There is no clear explanation. There is only speculation. Yet historic evidence indicates strongly de Rais, a returning soldier, suffered from severe PTSD, which perhaps triggered his latent psychopathic personality. His extreme depravity, his shocking fall from grace and explosive end, add fuel to the precept that the barbarity of war turned this celebrated hero into a monster. (Summary and image from I was provided a copy in exchange for an honest review.)

Review:  My entire knowledge of Bluebeard has typically been fairy-tale based. I knew the story of Bluebeard's wives, but I never thought more about it until I listened to a podcast about the real man. Not a week later, I received a review request, and, my interest piqued, I requested it. I've always had a weak spot for the "man behind the curtain", especially with fairy take characters. 

Ogden is a meticulous researcher and an academic writer. She has done an exceptional job researching fifteenth century France, its customs and quirks, superstitions, politics, beliefs, and battle strategies. As her area of focus was a Marshall of France, she disects the battle strategies and history of the wars with the English, specifically the rise and fall of Joan of Arc. To my surprise, Ogden makes a strong case for de Rais' downfall being strongly linked to the loss of Joan of Arc, who had fought alongside and commanded de Rais in battle. To hear her research so clearly presented was gripping. She posits that his downfall, partially due to his childhood andl lack of moral upbringing, is also closely linked to severe PTSD.  And she makes quite a case.

Her thorough research, however, has a drawback.  No detail is spared in the recounting of his crimes.  Although it takes up a mere chapter in the book, I was left quite literally ill and couldn't even fathom tackling this review for days.  It disturbed me. It disgusted me.  In my opinion, it was wholly unnecessary to recount the atrocities in such vivid, disturbing detail.  I was simply umprepared for how truly evil de Rais was. I don't tolerate violence toward children well, and children were de Rais' preferred victims.  History will never know how many acutal victims perished or suffered at his hands, but estimates are upwards of 140.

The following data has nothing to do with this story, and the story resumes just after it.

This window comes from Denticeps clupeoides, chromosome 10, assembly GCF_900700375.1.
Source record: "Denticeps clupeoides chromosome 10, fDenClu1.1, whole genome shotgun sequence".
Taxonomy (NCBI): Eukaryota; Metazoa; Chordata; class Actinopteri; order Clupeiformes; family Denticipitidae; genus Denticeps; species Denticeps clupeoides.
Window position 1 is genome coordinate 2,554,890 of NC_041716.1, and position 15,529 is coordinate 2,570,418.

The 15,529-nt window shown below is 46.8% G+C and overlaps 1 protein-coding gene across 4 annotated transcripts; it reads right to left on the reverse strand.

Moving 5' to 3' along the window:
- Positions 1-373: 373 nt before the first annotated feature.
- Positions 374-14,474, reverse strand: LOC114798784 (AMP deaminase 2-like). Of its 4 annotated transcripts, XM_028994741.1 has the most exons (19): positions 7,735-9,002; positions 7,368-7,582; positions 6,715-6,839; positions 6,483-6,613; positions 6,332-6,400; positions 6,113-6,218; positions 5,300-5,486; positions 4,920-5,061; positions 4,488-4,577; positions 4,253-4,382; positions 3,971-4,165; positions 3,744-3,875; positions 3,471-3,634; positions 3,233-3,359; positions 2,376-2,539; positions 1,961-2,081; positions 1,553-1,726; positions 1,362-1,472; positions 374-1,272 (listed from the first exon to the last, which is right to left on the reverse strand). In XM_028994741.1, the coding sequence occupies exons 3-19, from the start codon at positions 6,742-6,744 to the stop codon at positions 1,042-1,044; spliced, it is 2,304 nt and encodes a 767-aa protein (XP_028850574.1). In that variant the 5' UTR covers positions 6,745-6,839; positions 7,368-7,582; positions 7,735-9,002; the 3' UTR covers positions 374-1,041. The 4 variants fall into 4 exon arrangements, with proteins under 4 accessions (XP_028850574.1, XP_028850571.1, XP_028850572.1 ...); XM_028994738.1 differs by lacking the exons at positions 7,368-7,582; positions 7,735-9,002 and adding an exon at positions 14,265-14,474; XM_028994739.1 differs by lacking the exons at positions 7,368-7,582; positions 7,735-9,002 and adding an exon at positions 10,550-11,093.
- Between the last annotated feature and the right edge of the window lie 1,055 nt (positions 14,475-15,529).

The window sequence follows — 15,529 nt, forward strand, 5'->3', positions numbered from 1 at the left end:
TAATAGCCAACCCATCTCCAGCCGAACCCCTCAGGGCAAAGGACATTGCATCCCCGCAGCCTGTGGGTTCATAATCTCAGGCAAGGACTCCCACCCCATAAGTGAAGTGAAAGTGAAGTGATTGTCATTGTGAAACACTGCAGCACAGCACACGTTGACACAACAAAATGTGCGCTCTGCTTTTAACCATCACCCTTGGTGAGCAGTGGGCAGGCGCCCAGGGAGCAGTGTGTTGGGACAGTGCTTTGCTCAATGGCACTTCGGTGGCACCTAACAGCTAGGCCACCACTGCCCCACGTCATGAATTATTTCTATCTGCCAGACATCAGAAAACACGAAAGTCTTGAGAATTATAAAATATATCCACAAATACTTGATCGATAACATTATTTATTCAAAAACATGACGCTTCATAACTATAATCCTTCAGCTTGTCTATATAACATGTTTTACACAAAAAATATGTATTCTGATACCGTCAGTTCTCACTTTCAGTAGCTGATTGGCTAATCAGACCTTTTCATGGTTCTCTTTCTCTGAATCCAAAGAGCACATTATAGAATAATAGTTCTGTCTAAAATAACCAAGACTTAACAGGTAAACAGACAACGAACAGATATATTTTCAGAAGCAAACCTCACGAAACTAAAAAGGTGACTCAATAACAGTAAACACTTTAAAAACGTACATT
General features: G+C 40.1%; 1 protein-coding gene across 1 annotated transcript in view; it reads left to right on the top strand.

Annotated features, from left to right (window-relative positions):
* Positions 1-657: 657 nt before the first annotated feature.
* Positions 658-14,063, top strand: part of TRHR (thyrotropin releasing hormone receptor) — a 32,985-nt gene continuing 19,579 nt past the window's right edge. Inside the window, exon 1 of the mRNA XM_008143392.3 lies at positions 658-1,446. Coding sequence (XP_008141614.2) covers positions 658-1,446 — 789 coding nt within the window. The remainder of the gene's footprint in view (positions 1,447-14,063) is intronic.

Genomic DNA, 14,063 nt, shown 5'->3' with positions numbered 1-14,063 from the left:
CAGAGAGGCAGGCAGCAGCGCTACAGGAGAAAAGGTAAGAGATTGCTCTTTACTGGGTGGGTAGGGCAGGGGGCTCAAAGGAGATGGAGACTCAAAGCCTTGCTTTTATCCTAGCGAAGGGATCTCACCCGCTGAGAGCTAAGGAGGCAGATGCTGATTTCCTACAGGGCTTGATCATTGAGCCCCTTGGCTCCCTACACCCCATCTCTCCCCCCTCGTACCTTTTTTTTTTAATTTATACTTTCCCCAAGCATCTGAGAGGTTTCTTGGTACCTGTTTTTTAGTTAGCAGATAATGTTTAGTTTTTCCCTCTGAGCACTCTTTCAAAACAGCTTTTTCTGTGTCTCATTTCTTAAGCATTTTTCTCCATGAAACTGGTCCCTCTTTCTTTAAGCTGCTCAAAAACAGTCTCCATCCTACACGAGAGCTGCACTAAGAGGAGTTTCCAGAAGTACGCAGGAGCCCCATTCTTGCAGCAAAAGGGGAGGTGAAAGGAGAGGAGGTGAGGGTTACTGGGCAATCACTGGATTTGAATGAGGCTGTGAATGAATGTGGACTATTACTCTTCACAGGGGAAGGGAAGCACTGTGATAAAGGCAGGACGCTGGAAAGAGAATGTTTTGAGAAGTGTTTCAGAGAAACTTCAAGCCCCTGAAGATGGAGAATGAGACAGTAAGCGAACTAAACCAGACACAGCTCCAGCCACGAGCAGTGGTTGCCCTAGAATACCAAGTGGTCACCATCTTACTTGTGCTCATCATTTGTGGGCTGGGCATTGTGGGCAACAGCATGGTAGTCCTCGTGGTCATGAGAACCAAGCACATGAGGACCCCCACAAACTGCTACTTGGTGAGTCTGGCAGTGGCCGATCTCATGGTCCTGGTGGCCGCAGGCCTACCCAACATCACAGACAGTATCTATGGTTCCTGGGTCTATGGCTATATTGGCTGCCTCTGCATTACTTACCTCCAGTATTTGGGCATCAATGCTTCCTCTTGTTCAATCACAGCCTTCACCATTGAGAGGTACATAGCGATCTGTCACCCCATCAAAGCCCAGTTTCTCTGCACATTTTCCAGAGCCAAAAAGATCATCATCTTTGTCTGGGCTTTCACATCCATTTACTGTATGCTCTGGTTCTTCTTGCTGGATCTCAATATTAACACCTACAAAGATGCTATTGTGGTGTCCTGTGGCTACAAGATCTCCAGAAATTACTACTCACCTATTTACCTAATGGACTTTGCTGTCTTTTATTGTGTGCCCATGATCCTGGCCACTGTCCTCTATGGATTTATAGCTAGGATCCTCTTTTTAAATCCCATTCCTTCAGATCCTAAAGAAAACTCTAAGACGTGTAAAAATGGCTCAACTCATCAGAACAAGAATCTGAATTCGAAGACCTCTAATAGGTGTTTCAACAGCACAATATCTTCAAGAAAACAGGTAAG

I don't know how I was able to continue reading after that fateful chapter, but I suspect it was because I was determined to see what punishment de Rais would suffer.  The details of his trial, conviction, and sentencing were fascinating.  What sickened me further, however, was that de Rais still considered himself a faithful, heaven-bound Catholic.  Just, no.  However, the differences between Church and State trials were unbeknownst to me and I enjoyed reading the implications of both.

This was a hard book to shake.  There was so much good information in it, but I felt like a little more sensitivity and tact could have been judiciously applied in that one terrible chapter.  Ogden's writing skills are good enough that I feel she could have clearly indicated how evil and how disturbed de Rais was without the sickening and unnecessary detail she divulged.

Rating:  Three stars (I averaged writing style and content.)

For the Sensitive Reader:  Bloody battles, brutal sexual and physical violence toward children, various devient sexual acts ... stay away.  For those who are a little less sensitive, I would still recommend skipping that chapter.  You'll know it when you get to it.  

Wednesday, May 20, 2015

Date Night In - Ashley Rodriguez